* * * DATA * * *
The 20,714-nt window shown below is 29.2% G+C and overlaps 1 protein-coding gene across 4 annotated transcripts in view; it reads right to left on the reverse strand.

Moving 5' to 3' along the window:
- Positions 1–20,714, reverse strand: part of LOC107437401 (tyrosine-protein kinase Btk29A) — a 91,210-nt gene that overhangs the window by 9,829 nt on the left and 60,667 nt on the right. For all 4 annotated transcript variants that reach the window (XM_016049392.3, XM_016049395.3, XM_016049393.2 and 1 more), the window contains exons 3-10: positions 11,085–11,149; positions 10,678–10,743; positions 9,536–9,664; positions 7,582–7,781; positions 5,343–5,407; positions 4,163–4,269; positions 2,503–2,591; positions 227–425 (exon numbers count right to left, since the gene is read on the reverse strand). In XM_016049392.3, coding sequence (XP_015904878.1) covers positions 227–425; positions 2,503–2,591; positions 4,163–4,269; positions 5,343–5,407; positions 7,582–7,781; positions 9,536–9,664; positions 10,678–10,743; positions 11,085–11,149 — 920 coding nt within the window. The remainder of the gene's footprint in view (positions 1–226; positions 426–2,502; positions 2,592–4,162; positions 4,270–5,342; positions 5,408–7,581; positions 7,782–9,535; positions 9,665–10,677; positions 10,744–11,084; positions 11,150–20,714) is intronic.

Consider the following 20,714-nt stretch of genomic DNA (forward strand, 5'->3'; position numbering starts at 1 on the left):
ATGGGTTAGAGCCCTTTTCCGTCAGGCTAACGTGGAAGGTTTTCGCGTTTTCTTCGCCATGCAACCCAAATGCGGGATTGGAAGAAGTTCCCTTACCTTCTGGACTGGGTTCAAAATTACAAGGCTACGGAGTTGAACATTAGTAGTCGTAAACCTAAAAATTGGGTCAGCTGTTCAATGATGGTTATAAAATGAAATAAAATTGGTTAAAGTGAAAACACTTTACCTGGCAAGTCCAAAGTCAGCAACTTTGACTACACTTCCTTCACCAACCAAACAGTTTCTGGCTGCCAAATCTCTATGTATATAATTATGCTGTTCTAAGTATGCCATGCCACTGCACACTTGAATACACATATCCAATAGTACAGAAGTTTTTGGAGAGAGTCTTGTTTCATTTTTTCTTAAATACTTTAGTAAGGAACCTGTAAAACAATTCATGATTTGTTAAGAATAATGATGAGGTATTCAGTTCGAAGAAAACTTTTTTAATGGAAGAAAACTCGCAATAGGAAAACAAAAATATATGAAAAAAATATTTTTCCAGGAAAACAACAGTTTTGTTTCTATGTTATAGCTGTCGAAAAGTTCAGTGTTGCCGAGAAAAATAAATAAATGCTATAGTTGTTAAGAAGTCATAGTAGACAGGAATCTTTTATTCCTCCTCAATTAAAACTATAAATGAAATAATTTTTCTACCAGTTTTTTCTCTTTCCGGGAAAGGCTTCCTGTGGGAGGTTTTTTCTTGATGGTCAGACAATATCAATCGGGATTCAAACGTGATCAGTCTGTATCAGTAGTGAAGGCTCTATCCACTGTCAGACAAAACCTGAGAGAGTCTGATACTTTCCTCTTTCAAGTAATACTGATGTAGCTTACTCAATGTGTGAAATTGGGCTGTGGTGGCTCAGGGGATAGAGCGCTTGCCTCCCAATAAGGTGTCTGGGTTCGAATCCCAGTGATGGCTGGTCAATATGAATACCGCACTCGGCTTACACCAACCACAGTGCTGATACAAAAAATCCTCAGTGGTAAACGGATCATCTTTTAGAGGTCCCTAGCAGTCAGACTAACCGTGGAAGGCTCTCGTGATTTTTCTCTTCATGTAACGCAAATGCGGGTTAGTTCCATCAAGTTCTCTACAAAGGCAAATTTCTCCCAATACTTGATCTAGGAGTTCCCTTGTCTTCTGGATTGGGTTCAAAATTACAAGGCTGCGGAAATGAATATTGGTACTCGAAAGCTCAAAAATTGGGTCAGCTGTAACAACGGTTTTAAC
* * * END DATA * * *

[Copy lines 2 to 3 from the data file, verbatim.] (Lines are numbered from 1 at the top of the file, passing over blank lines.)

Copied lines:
Moving 5' to 3' along the window:
- Positions 1–20,714, reverse strand: part of LOC107437401 (tyrosine-protein kinase Btk29A) — a 91,210-nt gene that overhangs the window by 9,829 nt on the left and 60,667 nt on the right. For all 4 annotated transcript variants that reach the window (XM_016049392.3, XM_016049395.3, XM_016049393.2 and 1 more), the window contains exons 3-10: positions 11,085–11,149; positions 10,678–10,743; positions 9,536–9,664; positions 7,582–7,781; positions 5,343–5,407; positions 4,163–4,269; positions 2,503–2,591; positions 227–425 (exon numbers count right to left, since the gene is read on the reverse strand). In XM_016049392.3, coding sequence (XP_015904878.1) covers positions 227–425; positions 2,503–2,591; positions 4,163–4,269; positions 5,343–5,407; positions 7,582–7,781; positions 9,536–9,664; positions 10,678–10,743; positions 11,085–11,149 — 920 coding nt within the window. The remainder of the gene's footprint in view (positions 1–226; positions 426–2,502; positions 2,592–4,162; positions 4,270–5,342; positions 5,408–7,581; positions 7,782–9,535; positions 9,665–10,677; positions 10,744–11,084; positions 11,150–20,714) is intronic.